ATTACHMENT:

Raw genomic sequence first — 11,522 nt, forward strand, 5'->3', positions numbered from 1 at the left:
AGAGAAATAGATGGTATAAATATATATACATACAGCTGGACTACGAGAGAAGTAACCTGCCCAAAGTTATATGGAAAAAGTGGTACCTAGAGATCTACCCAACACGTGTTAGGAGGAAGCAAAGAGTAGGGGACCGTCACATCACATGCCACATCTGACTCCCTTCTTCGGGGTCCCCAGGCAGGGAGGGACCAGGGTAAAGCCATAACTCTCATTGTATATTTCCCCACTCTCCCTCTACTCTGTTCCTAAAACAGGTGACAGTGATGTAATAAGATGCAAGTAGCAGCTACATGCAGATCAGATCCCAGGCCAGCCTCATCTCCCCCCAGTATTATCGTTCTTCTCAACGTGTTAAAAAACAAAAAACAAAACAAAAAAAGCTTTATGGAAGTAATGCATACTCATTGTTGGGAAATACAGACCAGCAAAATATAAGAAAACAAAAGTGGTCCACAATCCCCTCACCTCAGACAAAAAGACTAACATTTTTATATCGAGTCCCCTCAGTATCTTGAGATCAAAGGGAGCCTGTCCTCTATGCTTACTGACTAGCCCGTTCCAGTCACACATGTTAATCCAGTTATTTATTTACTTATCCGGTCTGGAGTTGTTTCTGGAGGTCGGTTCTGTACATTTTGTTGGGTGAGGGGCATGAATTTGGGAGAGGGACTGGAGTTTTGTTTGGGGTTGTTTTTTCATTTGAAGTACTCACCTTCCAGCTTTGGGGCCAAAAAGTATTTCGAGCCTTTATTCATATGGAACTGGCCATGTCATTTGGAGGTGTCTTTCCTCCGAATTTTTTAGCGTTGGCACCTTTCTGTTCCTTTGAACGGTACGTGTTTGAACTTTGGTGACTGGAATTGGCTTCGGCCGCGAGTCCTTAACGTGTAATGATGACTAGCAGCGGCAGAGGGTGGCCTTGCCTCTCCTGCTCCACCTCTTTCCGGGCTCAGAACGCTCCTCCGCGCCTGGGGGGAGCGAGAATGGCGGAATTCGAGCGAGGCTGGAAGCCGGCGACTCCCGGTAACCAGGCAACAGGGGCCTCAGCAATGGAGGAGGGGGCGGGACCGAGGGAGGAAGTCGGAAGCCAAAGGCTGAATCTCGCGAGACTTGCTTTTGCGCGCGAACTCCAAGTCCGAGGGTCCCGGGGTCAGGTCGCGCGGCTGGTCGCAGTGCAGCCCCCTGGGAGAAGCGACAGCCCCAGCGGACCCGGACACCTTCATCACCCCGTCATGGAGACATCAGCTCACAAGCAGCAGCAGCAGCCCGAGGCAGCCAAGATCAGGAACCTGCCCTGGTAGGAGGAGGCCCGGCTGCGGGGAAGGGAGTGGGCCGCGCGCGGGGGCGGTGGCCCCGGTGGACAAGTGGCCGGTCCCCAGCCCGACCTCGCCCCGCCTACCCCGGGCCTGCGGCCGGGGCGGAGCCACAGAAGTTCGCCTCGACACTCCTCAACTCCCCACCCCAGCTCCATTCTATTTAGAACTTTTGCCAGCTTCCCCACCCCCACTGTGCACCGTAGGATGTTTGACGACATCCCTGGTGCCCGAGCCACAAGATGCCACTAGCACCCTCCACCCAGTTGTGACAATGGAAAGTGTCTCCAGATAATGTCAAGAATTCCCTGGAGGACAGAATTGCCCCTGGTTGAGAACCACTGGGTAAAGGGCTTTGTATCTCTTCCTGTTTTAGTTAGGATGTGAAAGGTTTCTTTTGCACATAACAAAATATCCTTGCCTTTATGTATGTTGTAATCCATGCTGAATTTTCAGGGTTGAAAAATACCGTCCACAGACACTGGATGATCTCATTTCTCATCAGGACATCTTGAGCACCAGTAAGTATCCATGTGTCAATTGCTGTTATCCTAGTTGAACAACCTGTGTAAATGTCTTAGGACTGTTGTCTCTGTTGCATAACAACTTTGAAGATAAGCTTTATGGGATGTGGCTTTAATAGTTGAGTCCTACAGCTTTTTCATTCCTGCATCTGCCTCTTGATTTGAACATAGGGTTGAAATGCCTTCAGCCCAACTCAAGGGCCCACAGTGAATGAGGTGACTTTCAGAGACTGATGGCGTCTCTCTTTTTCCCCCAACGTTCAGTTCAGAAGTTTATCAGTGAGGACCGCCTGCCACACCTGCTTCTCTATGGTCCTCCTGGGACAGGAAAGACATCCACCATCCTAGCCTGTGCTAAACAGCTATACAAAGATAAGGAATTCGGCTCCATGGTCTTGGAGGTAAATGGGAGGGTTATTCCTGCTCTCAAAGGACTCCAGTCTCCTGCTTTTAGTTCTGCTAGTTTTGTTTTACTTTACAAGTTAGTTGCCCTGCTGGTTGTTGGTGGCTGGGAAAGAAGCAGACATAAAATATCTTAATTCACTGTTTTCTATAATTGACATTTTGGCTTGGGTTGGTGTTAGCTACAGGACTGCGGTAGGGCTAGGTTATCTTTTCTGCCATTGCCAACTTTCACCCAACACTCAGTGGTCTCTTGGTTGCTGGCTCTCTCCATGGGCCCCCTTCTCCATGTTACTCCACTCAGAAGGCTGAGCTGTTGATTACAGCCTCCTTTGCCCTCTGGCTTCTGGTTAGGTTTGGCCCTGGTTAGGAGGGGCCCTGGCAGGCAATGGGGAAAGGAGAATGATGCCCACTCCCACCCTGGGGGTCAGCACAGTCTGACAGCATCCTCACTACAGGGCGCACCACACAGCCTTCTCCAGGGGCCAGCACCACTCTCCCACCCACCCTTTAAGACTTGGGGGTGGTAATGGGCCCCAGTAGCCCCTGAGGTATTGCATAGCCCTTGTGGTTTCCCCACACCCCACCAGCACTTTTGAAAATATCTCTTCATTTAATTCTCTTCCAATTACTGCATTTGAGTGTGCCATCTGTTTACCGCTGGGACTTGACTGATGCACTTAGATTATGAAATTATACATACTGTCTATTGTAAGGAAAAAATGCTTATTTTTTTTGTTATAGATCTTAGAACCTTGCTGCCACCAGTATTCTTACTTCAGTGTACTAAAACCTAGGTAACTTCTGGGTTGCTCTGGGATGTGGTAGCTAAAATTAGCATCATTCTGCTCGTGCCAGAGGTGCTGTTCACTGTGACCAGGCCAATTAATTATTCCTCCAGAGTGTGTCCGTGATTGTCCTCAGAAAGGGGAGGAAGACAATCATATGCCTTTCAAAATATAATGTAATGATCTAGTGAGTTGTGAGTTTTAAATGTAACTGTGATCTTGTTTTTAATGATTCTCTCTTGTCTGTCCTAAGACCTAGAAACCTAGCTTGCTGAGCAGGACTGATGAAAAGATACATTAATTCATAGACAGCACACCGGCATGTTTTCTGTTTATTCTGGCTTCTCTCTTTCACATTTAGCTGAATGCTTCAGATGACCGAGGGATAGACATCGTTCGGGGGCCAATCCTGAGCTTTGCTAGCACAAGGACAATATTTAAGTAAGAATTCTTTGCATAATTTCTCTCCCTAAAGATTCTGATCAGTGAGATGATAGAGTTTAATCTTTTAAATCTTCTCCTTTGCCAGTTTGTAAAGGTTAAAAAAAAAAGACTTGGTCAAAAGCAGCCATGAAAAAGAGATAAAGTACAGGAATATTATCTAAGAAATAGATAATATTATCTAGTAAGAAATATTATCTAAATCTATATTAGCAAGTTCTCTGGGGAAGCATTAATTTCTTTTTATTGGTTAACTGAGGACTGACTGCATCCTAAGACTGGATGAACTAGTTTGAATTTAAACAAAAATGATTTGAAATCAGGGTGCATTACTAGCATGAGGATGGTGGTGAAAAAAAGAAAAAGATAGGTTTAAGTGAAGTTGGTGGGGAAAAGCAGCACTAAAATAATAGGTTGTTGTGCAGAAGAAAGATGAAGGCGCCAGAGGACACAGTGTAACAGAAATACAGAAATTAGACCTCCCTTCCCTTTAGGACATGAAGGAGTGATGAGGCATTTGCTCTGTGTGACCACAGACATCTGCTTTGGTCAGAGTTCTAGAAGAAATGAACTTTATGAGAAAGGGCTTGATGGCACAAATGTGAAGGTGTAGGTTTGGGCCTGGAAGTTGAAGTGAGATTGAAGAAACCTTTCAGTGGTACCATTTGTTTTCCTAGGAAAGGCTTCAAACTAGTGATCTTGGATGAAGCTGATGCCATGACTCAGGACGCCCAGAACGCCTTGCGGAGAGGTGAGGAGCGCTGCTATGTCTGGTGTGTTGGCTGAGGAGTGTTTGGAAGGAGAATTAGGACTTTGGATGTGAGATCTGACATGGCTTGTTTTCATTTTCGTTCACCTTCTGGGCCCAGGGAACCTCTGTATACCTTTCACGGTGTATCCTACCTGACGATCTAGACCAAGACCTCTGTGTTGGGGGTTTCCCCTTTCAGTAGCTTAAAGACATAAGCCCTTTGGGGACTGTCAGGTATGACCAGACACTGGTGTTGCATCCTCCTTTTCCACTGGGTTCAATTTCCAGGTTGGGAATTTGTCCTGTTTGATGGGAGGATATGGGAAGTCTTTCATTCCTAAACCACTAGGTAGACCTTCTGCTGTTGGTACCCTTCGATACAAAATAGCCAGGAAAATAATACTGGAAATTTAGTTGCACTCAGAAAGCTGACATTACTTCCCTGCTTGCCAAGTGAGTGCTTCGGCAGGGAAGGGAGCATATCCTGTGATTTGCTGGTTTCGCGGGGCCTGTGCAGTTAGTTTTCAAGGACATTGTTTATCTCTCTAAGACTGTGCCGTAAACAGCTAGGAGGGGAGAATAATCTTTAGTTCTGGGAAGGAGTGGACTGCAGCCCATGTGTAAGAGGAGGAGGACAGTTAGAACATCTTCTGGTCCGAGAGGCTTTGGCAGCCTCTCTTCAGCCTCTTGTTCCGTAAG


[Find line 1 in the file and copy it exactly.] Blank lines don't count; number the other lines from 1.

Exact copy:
Raw genomic sequence first — 11,522 nt, forward strand, 5'->3', positions numbered from 1 at the left: